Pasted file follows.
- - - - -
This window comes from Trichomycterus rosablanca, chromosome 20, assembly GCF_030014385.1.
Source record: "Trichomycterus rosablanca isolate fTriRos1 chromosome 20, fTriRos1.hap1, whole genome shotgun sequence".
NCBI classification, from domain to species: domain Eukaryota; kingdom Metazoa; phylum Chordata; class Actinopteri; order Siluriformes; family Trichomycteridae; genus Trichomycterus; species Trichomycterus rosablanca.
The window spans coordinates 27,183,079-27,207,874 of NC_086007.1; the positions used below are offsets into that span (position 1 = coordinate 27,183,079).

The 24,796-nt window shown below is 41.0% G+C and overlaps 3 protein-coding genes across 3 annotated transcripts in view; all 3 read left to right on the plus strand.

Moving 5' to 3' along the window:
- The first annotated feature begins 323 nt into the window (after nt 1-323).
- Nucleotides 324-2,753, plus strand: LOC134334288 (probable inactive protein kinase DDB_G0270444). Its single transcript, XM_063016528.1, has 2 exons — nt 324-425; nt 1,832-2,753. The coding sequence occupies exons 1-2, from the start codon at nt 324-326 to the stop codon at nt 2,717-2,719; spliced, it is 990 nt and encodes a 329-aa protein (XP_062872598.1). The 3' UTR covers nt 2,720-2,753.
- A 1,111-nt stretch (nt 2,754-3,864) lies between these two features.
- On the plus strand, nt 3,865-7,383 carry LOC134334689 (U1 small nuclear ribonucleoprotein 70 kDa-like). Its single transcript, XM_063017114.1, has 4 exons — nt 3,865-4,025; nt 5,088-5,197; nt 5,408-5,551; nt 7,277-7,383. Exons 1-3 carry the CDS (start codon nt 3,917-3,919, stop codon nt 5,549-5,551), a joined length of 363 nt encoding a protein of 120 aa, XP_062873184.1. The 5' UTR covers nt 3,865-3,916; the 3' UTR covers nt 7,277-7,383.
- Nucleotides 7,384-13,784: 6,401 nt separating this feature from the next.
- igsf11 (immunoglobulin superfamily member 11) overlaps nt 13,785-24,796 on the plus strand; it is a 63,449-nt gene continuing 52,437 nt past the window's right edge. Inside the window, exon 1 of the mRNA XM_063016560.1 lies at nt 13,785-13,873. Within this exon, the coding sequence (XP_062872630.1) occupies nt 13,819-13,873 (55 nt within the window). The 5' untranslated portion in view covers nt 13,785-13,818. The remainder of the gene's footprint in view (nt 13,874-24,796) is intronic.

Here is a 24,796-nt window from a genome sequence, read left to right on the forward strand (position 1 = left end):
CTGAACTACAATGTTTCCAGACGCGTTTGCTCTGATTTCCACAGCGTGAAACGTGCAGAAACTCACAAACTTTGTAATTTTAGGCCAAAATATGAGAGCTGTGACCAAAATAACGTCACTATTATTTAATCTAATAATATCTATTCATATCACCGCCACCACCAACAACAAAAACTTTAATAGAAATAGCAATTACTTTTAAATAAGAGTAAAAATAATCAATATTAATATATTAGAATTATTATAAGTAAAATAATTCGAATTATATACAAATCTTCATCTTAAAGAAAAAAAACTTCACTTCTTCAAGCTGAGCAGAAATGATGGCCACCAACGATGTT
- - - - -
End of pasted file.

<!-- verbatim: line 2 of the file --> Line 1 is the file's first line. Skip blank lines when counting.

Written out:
Source record: "Trichomycterus rosablanca isolate fTriRos1 chromosome 20, fTriRos1.hap1, whole genome shotgun sequence".